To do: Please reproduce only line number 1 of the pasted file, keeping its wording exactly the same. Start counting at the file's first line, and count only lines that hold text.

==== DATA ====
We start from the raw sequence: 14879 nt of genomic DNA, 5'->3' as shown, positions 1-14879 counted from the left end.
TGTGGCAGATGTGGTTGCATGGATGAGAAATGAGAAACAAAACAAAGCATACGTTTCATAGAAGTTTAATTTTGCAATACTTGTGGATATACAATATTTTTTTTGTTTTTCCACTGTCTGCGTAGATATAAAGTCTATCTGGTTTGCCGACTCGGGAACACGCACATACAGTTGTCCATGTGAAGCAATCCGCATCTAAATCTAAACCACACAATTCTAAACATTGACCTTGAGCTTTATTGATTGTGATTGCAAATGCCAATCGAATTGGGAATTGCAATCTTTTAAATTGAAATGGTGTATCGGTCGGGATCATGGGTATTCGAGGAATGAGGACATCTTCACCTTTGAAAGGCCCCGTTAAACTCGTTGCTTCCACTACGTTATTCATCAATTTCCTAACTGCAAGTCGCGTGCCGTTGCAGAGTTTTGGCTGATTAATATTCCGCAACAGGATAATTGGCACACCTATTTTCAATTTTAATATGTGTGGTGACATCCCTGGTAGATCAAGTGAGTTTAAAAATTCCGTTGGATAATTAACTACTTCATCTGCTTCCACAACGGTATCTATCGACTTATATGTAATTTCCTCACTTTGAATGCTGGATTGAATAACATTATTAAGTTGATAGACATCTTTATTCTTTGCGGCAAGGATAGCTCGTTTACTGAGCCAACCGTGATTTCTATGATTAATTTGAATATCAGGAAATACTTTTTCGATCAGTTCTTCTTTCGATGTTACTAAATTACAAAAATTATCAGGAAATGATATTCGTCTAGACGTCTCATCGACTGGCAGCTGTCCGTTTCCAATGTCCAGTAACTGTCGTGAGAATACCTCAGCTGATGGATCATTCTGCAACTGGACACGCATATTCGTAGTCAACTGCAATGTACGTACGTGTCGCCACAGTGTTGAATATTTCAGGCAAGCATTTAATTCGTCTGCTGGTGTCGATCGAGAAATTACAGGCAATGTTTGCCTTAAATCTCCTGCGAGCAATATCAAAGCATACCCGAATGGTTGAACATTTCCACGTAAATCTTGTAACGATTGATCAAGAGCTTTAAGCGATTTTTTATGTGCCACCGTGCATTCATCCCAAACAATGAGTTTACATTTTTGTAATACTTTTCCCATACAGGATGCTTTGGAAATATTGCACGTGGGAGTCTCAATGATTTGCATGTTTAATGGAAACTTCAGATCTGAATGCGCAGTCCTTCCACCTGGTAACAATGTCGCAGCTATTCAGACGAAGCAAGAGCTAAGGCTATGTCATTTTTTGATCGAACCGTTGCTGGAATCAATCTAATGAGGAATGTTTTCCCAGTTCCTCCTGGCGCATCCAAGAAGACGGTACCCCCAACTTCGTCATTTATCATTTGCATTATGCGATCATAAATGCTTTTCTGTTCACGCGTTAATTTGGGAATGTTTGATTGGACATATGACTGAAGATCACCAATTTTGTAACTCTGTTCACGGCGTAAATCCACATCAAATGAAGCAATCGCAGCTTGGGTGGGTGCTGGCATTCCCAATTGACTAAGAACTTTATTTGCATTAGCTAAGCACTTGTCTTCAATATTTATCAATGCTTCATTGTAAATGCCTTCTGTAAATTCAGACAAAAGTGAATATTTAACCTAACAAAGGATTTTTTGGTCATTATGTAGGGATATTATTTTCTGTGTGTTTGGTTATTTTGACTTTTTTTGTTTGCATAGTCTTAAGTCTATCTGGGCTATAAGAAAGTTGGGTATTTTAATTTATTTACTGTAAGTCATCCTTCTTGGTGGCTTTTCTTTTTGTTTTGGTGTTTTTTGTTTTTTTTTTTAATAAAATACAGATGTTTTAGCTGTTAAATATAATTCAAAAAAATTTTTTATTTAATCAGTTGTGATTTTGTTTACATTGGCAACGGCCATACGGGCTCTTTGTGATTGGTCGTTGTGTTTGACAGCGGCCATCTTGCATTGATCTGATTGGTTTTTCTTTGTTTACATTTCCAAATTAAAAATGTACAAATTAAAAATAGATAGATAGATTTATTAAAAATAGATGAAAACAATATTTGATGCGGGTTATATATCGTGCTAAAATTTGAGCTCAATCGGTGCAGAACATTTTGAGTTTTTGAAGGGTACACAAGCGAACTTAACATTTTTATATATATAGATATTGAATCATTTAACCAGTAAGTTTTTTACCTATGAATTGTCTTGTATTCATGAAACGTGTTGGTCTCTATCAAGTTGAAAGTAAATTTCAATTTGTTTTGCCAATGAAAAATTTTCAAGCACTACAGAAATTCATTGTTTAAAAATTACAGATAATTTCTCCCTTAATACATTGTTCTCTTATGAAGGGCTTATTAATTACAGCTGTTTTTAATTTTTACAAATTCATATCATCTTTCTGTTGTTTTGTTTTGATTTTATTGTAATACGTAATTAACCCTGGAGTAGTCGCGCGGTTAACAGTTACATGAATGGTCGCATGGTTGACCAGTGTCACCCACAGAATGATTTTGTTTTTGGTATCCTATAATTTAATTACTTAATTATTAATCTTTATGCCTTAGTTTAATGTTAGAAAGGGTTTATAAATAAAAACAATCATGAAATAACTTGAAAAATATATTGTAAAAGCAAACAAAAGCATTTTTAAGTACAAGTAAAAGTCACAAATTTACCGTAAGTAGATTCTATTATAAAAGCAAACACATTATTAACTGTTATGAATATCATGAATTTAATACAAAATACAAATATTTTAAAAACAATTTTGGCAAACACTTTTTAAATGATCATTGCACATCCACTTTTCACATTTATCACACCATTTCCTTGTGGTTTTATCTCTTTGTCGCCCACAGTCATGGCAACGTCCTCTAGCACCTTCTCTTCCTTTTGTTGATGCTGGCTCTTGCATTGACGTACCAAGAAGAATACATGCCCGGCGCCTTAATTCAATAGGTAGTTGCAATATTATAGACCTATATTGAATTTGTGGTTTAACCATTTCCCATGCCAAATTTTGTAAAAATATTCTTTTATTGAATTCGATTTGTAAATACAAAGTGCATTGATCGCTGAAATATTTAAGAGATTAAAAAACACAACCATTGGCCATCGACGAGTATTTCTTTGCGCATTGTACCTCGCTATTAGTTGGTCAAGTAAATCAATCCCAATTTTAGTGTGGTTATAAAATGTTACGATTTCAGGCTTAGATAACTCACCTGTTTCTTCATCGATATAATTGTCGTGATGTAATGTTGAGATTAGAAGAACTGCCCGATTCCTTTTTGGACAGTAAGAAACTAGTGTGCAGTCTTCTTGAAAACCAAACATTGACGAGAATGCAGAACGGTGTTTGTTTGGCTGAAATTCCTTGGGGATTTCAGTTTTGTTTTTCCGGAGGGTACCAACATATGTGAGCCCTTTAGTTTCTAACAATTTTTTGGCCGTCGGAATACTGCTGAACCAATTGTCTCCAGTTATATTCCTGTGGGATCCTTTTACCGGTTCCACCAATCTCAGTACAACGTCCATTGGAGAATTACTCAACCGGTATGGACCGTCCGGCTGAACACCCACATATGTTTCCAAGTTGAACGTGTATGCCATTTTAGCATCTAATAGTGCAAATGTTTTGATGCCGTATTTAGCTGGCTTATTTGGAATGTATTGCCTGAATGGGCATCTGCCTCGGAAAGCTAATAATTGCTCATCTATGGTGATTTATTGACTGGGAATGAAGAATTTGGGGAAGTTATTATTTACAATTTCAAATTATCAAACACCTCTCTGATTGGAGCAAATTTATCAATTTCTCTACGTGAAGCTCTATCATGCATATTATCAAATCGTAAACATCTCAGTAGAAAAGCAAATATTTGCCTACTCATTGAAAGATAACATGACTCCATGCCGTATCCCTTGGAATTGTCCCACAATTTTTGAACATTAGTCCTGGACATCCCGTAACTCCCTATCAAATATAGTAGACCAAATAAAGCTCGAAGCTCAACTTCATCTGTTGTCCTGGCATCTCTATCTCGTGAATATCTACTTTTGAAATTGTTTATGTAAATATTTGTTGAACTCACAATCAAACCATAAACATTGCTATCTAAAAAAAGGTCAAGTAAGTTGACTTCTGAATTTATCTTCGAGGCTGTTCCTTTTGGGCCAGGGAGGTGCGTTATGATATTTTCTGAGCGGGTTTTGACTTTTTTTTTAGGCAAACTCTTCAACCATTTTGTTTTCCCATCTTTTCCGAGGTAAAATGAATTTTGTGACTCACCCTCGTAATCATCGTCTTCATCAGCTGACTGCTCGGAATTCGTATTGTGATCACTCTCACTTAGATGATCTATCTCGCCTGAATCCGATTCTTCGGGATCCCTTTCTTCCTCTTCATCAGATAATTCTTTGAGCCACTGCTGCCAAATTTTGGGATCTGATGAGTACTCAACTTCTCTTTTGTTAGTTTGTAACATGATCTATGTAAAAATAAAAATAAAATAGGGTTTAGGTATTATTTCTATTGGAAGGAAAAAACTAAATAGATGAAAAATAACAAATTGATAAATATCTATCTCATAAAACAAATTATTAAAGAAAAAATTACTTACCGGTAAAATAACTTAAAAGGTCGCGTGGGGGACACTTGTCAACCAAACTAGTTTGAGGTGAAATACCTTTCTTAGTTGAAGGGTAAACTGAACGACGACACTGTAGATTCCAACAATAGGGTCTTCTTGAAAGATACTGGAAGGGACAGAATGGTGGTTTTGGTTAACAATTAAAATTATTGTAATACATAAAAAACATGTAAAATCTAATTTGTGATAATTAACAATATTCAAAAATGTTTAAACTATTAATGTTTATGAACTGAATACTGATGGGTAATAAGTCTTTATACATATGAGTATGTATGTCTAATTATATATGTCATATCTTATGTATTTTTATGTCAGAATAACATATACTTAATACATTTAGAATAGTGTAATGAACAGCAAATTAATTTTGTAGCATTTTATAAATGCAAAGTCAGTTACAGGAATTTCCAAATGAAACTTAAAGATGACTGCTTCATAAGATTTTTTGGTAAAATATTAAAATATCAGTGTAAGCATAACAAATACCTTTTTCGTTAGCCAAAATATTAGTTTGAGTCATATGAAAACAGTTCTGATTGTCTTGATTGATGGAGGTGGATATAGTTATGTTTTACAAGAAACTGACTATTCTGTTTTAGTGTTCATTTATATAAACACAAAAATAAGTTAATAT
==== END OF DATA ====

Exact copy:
We start from the raw sequence: 14879 nt of genomic DNA, 5'->3' as shown, positions 1-14879 counted from the left end.